Becoming a Better Listener

Why do we have two ears but only one mouth? Because it is twice as important to listen as it is to talk! Learn 8 keys to active listening.
Photo: Nicole Pasia

Why Don’t We Listen Better?

The main reason we don’t listen is that it is hard work. We tend to rush to action, concentrate on our own talking points that will best the speaker’s, and get annoyed by the speaker talking too fast or too slow. When it comes down to it, most of us lack any training to listen well. For example, Toastmasters is an international organization that teaches public speaking and leadership skills through a worldwide network of clubs, but there is no counterpart for gaining listening skills. Experts at ComPsych, the world’s largest provider of employee assistance programs, including for UW, developed a workshop to address this gap. Here are their tips.

8 Keys to Active Listening

With the constant distractions from our phones and social media, it can be hard to actively listen. But, if you can focus your attention on one person and one conversation — while in class, with friends, while networking or meeting someone new — it will pay big dividends. Active listening will help you get the information you need the first time, and, perhaps most importantly, allow the person to whom you are listening to feel fully heard. Here are some tips for practicing active listening:

  1. When the other person starts talking, focus on listening. Resist the impulse to interrupt. It can help to take a moment to relax your body.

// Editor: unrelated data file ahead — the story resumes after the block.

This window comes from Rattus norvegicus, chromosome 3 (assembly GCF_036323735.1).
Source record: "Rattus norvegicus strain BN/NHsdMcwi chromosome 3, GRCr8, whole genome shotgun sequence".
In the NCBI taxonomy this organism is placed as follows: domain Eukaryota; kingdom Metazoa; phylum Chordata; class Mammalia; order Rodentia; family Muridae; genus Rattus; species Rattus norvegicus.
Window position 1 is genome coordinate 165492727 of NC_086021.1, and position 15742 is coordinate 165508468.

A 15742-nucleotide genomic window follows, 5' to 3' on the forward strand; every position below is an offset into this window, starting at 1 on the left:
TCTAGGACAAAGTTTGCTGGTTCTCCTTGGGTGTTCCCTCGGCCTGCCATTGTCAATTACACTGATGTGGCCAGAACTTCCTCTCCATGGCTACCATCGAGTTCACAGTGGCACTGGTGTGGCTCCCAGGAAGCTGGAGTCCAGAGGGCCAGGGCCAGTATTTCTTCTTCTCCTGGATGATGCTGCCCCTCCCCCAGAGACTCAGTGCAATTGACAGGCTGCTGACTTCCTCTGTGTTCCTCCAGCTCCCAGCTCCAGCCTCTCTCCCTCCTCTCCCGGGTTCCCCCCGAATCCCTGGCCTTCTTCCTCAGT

2. Communication is more than just words. Listen for tone of voice and observe body language in order to “hear” more.
  3. Check for understanding by paraphrasing what you’ve heard.
  4. Notice when your attention wavers and bring it back to the present moment.
  5. Listen for ideas and feelings (not just the words being said).
  6. Resist the habit of jumping to conclusions.
  7. When appropriate, take notes. This will help you focus your attention and will communicate to the other person that you care about what they are saying.
  8. Ask questions. Doing so helps you resist the pressure to have an immediate answer, and gives you time to absorb and process what you are hearing.

The Four Listening Types

  • The Non-Listener does just what the name implies. They don’t listen!
  • The Marginal Listener pays attention to what is being said at first but is easily distracted. They marginally listen and then all of a sudden… Look! Squirrel!...and they’ve left the conversation.
  • The Evaluative Listener is already excited about what the speaker has to say. So much so, that they already have data they wish to share, an alternate opinion they wish to refute or an argument to be made as soon as you stop talking. You have their attention, but they are evaluating your every word and then crafting a response or rebuttal WHILE you are still talking.
  • The Active Listener paraphrases back what the speaker is saying, uses body language to demonstrate the importance of what is being said and asks thoughtful follow-up questions.

Effects of Not Listening

At its core, effective communication promotes a sense of trust. Conveying words, facial expressions and hand gestures ineffectively can erode home and work relationships. Leaving out details in your communication, forgetting to communicate important information, and not listening actively prevent you from being able to properly communicate in a way that is essential for sustaining a relationship.

Active listening is a skill that can be learned, so make time to practice. By doing so, you can help others understand you, better understand others, and build resilience and maintain balance in the different areas of your life.

About the Husky Experience Toolkit

The Husky Experience Toolkit is designed to help you make the most of your time at UW, wherever you are in your university career. The articles address four interconnected dimensions of the Husky Experience: Know Yourself, Know the World, Make Your Way, and Weave it Together.